W3C home > Mailing lists > Public > www-forms@w3.org > October 2002

[Announcement] FormsPlayer beta

From: Mark Birbeck <Mark.Birbeck@x-port.net>
Date: Mon, 21 Oct 2002 18:34:11 +0100
Message-ID: <E3ED00A7C285EE408679DE2A26D1C781365D8D@S007.x-port.net>
To: "'www-forms@w3.org'" <www-forms@w3.org>

Hello all,

During the course of developing an internet application for a client, we
decided to standardise on the definition of the forms in the system. This
obviously meant using XForms.

However, as the project developed it became clear that to get complete
control over the UI and to interact with the back-end systems in a reliable
way, we needed something more than a simple XForms to HTML conversion. On
the one hand we wanted the control and reliability of a traditional
application, perhaps written in VB or C++, running on a private network, and
connected to internal databases. But on the other hand, we wanted a system
that could cope with users spread out across the internet, data that was
distributed across many servers - and we certainly couldn't be installing
new client software every time the system was upgraded.

But these are conflicting requirements; we do not believe that it is
possible to develop large, resilient, distributed applications using HTML
and JavaScript.
We therefore developed FormsPlayer, an XForms processor plug-in for Internet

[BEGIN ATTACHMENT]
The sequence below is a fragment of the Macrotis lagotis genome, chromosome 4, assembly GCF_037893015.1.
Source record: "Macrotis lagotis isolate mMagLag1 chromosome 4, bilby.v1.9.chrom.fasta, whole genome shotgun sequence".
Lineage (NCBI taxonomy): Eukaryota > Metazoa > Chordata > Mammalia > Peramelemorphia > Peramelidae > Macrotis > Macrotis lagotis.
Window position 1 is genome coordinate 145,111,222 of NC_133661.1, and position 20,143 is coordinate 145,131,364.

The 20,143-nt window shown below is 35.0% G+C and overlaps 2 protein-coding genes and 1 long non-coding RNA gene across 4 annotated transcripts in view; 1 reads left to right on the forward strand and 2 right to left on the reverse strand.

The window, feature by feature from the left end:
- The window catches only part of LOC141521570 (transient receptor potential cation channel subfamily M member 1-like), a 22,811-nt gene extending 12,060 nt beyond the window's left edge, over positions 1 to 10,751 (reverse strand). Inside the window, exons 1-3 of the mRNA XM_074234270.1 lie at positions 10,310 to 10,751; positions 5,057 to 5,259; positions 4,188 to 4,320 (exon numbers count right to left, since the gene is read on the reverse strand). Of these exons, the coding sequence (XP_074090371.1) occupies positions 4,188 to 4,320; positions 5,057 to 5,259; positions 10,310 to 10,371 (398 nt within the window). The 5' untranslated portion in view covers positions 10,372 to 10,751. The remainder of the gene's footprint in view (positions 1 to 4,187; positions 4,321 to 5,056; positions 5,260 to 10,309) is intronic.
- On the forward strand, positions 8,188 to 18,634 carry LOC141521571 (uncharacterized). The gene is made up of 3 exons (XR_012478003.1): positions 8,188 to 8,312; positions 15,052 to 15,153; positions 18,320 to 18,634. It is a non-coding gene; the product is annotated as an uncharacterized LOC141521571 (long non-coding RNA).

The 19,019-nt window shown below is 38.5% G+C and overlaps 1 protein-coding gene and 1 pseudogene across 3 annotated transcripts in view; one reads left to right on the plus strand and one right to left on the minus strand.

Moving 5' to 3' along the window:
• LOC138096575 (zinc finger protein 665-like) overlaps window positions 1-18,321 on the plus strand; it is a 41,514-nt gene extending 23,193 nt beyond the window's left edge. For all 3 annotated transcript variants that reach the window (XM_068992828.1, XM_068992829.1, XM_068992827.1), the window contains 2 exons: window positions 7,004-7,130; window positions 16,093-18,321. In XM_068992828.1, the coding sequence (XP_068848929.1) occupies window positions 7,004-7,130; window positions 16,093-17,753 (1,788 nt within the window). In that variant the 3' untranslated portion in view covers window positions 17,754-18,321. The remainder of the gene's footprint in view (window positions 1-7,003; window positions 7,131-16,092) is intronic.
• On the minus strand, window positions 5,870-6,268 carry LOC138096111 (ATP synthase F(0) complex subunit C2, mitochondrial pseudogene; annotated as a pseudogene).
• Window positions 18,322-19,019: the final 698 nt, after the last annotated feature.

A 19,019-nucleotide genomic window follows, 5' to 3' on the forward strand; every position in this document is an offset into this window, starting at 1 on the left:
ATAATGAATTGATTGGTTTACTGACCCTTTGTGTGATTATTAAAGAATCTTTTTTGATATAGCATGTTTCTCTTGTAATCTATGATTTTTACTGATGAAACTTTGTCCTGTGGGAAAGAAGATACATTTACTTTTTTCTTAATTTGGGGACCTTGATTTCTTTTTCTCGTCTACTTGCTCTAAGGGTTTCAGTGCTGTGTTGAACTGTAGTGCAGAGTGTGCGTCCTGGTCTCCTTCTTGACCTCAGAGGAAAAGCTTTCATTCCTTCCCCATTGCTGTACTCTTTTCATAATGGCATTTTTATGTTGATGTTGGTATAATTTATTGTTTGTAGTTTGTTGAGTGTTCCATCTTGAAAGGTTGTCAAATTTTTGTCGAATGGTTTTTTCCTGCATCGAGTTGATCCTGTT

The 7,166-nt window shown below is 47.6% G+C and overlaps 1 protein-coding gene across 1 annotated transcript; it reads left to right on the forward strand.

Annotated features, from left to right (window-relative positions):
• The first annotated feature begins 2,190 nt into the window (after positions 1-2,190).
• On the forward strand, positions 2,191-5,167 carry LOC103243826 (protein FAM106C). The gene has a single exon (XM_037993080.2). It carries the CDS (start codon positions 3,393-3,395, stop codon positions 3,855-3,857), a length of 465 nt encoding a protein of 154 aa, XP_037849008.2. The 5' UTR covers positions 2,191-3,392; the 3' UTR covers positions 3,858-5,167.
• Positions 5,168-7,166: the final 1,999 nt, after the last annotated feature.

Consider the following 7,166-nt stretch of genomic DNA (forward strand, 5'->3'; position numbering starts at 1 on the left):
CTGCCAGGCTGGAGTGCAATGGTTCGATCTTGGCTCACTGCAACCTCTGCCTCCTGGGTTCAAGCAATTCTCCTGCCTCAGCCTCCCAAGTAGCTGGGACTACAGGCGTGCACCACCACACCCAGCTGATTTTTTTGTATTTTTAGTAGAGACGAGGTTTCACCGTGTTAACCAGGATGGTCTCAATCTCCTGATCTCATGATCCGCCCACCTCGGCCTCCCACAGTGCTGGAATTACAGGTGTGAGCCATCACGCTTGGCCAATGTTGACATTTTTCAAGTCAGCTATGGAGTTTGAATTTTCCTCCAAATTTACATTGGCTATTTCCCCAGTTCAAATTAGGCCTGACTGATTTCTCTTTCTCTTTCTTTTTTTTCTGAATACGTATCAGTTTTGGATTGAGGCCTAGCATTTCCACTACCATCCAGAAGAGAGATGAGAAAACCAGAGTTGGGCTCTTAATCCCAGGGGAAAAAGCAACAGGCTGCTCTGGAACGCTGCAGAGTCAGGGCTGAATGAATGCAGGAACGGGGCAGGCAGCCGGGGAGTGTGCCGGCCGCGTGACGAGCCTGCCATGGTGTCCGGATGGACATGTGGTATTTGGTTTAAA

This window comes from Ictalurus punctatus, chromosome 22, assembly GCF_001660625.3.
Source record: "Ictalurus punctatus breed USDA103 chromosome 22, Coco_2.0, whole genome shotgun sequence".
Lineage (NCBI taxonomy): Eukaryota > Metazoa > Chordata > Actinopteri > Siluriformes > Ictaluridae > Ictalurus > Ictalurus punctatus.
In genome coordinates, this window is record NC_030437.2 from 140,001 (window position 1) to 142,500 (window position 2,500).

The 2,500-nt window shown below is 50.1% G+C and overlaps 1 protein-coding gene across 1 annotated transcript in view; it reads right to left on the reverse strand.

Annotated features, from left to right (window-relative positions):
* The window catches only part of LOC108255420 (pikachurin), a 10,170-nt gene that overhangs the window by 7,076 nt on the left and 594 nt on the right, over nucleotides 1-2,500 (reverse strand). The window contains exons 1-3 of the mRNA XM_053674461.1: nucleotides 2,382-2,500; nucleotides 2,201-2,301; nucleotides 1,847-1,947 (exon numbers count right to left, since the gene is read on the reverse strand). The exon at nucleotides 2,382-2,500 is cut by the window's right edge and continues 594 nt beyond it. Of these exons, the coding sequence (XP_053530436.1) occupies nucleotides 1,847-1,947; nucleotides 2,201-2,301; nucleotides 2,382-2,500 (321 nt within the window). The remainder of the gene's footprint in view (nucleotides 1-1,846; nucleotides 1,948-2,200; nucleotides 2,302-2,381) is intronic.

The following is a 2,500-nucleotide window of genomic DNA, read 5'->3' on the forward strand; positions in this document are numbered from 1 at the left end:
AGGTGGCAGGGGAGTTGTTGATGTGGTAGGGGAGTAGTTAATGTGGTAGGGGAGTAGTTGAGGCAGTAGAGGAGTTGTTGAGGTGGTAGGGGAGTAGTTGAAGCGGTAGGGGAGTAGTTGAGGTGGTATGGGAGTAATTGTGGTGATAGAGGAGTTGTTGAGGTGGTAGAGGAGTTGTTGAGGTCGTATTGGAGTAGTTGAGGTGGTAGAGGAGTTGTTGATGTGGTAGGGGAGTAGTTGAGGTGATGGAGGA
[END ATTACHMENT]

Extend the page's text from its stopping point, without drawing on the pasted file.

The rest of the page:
Explorer 6 SP 1.

Once the processor had been installed on the client it meant that we could
'upgrade' the system, simply be altering the XForms forms.

Since there have been a number of comments on this list about the
availability of XForms processors in the major browsers, we've decided to
make this software available in its current form, as our contribution to
encouraging the wider adoption of XForms. Far from XForms being a technology
of the future, we believe it is very much something for today.

Of course, we hope in return to receive feedback and bug reports.

If you are interested in the software then please download it from:


You'll also find some simple samples that illustrate using XForms:

	* for multi-lingual applications
	* with the Design Science MathML plug-in
	* for easy interaction with Web Services

You may find of particular interest the Web Services samples; one shows how
to search Google, and the other shows the chaining of two Web Services
together, using the output of one as the input to the other.

Best regards,


Mark Birbeck
Co-author Professional XML and
Professional XML Meta Data,
both by Wrox Press

Managing Director
x-port.net Ltd.
4 Pear Tree Court

E: Mark.Birbeck@x-port.net
W: www.x-port.net
T: +44 (20) 7689 9232
Received on Monday, 21 October 2002 13:35:40 UTC

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